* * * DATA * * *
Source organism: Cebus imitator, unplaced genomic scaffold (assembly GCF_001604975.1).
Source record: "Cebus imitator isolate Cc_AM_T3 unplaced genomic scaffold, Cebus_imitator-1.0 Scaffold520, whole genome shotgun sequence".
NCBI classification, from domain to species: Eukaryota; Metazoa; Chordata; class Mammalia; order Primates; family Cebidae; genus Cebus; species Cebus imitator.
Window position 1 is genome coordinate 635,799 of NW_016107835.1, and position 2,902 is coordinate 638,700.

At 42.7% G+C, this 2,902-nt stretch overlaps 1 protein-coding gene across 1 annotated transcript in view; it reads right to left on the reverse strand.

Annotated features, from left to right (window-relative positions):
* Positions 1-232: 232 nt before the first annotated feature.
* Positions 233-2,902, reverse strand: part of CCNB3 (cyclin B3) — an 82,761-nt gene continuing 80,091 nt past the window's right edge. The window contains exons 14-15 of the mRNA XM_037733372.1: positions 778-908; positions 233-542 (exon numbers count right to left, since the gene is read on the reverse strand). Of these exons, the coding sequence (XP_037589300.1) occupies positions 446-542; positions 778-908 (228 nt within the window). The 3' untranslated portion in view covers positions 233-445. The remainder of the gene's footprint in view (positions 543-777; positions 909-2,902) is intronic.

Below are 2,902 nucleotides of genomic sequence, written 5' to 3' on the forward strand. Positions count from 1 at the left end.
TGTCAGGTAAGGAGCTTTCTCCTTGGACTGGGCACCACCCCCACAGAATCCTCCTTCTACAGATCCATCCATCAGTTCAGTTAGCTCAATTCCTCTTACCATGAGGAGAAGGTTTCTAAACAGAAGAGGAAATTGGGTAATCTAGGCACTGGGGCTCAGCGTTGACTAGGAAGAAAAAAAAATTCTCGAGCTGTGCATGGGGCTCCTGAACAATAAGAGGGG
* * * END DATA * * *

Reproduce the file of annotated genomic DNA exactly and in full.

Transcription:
Source organism: Cebus imitator, unplaced genomic scaffold (assembly GCF_001604975.1).
Source record: "Cebus imitator isolate Cc_AM_T3 unplaced genomic scaffold, Cebus_imitator-1.0 Scaffold520, whole genome shotgun sequence".
NCBI classification, from domain to species: Eukaryota; Metazoa; Chordata; class Mammalia; order Primates; family Cebidae; genus Cebus; species Cebus imitator.
Window position 1 is genome coordinate 635,799 of NW_016107835.1, and position 2,902 is coordinate 638,700.

At 42.7% G+C, this 2,902-nt stretch overlaps 1 protein-coding gene across 1 annotated transcript in view; it reads right to left on the reverse strand.

Annotated features, from left to right (window-relative positions):
* Positions 1-232: 232 nt before the first annotated feature.
* Positions 233-2,902, reverse strand: part of CCNB3 (cyclin B3) — an 82,761-nt gene continuing 80,091 nt past the window's right edge. The window contains exons 14-15 of the mRNA XM_037733372.1: positions 778-908; positions 233-542 (exon numbers count right to left, since the gene is read on the reverse strand). Of these exons, the coding sequence (XP_037589300.1) occupies positions 446-542; positions 778-908 (228 nt within the window). The 3' untranslated portion in view covers positions 233-445. The remainder of the gene's footprint in view (positions 543-777; positions 909-2,902) is intronic.

Below are 2,902 nucleotides of genomic sequence, written 5' to 3' on the forward strand. Positions count from 1 at the left end.
TGTCAGGTAAGGAGCTTTCTCCTTGGACTGGGCACCACCCCCACAGAATCCTCCTTCTACAGATCCATCCATCAGTTCAGTTAGCTCAATTCCTCTTACCATGAGGAGAAGGTTTCTAAACAGAAGAGGAAATTGGGTAATCTAGGCACTGGGGCTCAGCGTTGACTAGGAAGAAAAAAAAATTCTCGAGCTGTGCATGGGGCTCCTGAACAATAAGAGGGG